The Language of Christmas
The holiday season brings an assortment of objects and activities. Objects depicting the Nativity story which include - Mary, Joseph, the baby Jesus, angels, shepherd, a manger, stable, donkey, sheep, star, wise men from the east - can be easily purchased at local department stores.
We celebrate the season of love, joy and peace by decorating our homes with evergreen trees decked with lights, bows, candy canes and tree ornaments. We deck the halls with boughs of holly while we enjoy the sights and sounds of winter: jingle bells, snow, sled, sleigh, snowmen, ice. We make a gingerbread house. We send Christmas cards to friends while children write letters to Santa Claus. We give each other gifts wrapped in colorful paper tied with red, green, silver or gold ribbon. We sing carols and recite the poems. On our dining tables we light candles while we enjoy cookies, plum pudding and fruitcake.
Christmas is in the air and Christmas is everywhere. Why not capitalize on the abundant supply of high interest sights and sounds to help students learn phonics? Most of us teach our students the phonic sounds of the 26 letters of the alphabet and how to build words with short vowels like man, cat, bed, cup, pin and pot. We often neglect to teach the rest of the 44 sounds of the English language represented by two-letter combinations. With these holiday objects within easy reach, lessons on the long vowels, phonograms, digraphs and silent letters follow spontaneously after introducing the object and talking about it.
We can start with any object. The procedure is simple. We take one object like a gingerbread house. We name the object; match the word label to it, read the label while pointing with the finger from left to right. We bring to attention that gingerbread is a compound word made up of two words, ginger and bread. It is a house made of gingerbread. We point out that the “g” in the word does not sound like “girl.” It has the sound of “j,” as in “gem,” (like a diamond) or “gym” (place to play and exercise). An animal with a long neck is called a “giraffe.” It is spelled with a “g” as in “j.” One story we have read was about Jack and his encounter with the “giant.” We also had a story about a “gentle giant.” Word cards for each of the words presented are laid out in a vertical column.
The student then builds the word, “gingerbread” with the printed movable alphabet using red letters for “g” with the sound of “j” and blue for the rest of the word. After recording the word in one’s notebook and drawing a simple gingerbread house, one returns everything to its proper place and finds other work. For an art activity, a gingerbread house may be made out of Graham crackers glued together with a thick powdered sugar paste.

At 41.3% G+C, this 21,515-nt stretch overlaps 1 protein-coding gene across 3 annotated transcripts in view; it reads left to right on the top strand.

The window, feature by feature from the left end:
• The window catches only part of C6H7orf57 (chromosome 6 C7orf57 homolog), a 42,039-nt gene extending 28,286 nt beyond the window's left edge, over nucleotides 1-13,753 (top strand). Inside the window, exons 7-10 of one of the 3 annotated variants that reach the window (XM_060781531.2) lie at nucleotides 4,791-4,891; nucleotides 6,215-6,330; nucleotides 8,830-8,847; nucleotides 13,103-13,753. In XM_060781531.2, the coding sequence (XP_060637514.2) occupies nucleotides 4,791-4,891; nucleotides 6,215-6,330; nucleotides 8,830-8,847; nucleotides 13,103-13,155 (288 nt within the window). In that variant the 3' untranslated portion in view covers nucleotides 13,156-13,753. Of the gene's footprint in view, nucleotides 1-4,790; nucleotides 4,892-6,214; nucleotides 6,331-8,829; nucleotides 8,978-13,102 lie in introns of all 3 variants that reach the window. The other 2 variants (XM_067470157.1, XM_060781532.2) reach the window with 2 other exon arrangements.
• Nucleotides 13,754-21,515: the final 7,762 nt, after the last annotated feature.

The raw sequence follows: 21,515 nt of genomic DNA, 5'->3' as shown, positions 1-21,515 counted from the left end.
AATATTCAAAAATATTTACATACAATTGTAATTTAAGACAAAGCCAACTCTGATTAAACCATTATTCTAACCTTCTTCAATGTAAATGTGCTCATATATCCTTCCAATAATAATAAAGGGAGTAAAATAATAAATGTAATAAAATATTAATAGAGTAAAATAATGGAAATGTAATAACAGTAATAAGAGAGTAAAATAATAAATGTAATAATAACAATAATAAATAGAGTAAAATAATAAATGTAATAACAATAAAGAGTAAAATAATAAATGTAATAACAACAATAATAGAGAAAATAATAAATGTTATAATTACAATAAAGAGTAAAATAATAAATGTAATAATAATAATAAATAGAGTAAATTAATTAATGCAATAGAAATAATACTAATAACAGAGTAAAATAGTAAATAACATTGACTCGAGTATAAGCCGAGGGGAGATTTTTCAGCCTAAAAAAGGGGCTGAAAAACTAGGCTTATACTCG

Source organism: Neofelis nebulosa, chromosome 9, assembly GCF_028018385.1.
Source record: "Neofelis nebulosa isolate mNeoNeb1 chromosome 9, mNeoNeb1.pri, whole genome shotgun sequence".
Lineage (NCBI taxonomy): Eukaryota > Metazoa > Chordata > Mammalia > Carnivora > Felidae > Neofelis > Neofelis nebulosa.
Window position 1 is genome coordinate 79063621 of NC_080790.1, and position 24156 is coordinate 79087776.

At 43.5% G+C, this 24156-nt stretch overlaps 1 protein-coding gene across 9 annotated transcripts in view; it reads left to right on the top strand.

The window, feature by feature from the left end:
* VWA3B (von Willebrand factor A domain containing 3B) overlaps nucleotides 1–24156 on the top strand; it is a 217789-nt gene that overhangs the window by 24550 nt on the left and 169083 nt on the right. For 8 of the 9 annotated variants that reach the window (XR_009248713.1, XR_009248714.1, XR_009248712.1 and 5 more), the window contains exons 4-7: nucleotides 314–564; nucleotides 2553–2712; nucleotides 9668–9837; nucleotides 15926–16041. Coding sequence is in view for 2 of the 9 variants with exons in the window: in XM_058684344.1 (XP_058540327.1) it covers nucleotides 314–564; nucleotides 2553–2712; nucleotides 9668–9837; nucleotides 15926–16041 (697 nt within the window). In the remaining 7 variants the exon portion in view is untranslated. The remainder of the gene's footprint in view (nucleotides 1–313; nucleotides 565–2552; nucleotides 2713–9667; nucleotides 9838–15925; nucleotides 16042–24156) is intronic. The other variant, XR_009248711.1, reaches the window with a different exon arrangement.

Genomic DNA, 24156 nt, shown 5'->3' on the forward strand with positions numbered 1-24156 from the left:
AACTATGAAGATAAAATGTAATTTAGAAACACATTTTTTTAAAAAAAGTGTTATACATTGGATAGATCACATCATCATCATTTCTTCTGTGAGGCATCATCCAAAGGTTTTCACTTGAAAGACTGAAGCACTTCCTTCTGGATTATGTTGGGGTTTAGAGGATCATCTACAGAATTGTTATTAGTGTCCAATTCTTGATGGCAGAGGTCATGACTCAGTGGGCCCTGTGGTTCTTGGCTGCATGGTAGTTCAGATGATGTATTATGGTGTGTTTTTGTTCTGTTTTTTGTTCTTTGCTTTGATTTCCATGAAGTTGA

The following day, the student may be encouraged to continue the activity with other words containing “g” with the sound of “j” like angel or manger. Sentences containing these words may be prepared on sentence strips. The student points out these words. The student may construct original sentences with these words.
One word leads to another. A chain of lessons follow. Introducing angel and manger as words with “g” with the sound of “j” leads to introducing the long vowel sound of “a.” The “a” in angel does not have the sound of “a” as in “apple.” It has the long “a” sound as in “angel.” We build the word “angel” this time using a red letter for ”a” and blue for the rest of the word. Similarly, we spell “manger” as noted below. We might use the dictionary at this point to find out the meaning of “manger,” eating trough for animals.
Three objects also have the long “a” sound similar to angel and manger: Mary, baby and stable.
Mary had a baby in a stable.
Stable leads us to words ending in le where the e is silent. Table, cradle, candle, little jingle, twinkle and dimple are other examples.
You will find a donkey in the stable. Mary rode the donkey in her journey to the city of Bethlehem. The word chimney is spelled using the same pattern.
Mary rode the donkey in her journey to the city of Bethlehem.
Mary and baby both end in “y” with the sound of “ee” as in candy cane.
We now build multi-syllable words ending in “y” using red letters for “y” and blue for the rest of the word.
Nearby, in the same country, shepherds watched their flock of sheep by night. An angel told them good tidings of great joy, “Unto you a child is born in the city of David, our savior. You will find him wrapped in swaddling clothes lying in a manger.”
The word “wrap” introduces words with silent letters.
Three wise (silent e) men from the east,(ea as in ee) guided by a star found the baby in the manger. They worshipped him and brought him gifts of frankincense, (c as in s) gold (o with long o sound) and myrrh.
The word “wise” opens the door to words with the silent “e” marker giving the vowel a long vowel sound. Thus we have a…e, (long “a”) e…e, (long e) i…e, (long i) o…e (long o) and u…e (long u).
We can continue building vocabulary in like manner using songs, poems, literature associated with winter, the Nativity and holiday celebration. Let us not forget Santa Claus in our study. The “au” as in law or Paul is easy to remember when we associate it with the image of Santa Claus.
Studying high interest words in this manner builds on the excitement of the season to strengthen phonics skill and word study skills. When one sees a candy cane, one would first associate it with spelling words ending in “y” with the sound of “ee.” Words thus studied will stay longer in one’s consciousness and would most likely be recognized in one’s reading and will be used in speaking and writing.
Here’s hoping that this little lesson on building vocabulary and spelling through the holiday theme shed light on your path to give you love, joy and peace this Christmas and the New Year.